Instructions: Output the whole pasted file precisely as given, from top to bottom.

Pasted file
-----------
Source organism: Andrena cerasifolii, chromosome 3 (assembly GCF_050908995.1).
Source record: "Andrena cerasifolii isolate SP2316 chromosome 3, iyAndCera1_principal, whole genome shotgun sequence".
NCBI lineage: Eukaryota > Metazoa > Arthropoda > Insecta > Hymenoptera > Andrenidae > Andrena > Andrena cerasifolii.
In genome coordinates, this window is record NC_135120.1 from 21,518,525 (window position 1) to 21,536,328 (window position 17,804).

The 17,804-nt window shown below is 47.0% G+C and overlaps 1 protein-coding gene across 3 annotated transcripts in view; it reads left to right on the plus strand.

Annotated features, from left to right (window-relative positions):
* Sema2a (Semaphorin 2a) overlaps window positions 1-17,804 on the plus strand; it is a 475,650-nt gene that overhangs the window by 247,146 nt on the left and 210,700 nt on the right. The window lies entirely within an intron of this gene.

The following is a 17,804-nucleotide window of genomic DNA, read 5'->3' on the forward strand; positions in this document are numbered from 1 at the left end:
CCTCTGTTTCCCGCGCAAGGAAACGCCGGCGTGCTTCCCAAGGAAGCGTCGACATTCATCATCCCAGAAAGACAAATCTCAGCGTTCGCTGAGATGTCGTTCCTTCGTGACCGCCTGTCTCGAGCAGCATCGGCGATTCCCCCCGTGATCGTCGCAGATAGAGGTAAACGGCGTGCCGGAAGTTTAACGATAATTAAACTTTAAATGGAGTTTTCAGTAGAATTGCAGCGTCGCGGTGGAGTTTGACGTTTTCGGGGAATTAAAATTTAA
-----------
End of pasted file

Source organism: Andrena cerasifolii, chromosome 3 (assembly GCF_050908995.1).
Source record: "Andrena cerasifolii isolate SP2316 chromosome 3, iyAndCera1_principal, whole genome shotgun sequence".
NCBI lineage: Eukaryota > Metazoa > Arthropoda > Insecta > Hymenoptera > Andrenidae > Andrena > Andrena cerasifolii.
In genome coordinates, this window is record NC_135120.1 from 21,518,525 (window position 1) to 21,536,328 (window position 17,804).

The 17,804-nt window shown below is 47.0% G+C and overlaps 1 protein-coding gene across 3 annotated transcripts in view; it reads left to right on the plus strand.

Annotated features, from left to right (window-relative positions):
* Sema2a (Semaphorin 2a) overlaps window positions 1-17,804 on the plus strand; it is a 475,650-nt gene that overhangs the window by 247,146 nt on the left and 210,700 nt on the right. The window lies entirely within an intron of this gene.

The following is a 17,804-nucleotide window of genomic DNA, read 5'->3' on the forward strand; positions in this document are numbered from 1 at the left end:
CCTCTGTTTCCCGCGCAAGGAAACGCCGGCGTGCTTCCCAAGGAAGCGTCGACATTCATCATCCCAGAAAGACAAATCTCAGCGTTCGCTGAGATGTCGTTCCTTCGTGACCGCCTGTCTCGAGCAGCATCGGCGATTCCCCCCGTGATCGTCGCAGATAGAGGTAAACGGCGTGCCGGAAGTTTAACGATAATTAAACTTTAAATGGAGTTTTCAGTAGAATTGCAGCGTCGCGGTGGAGTTTGACGTTTTCGGGGAATTAAAATTTAA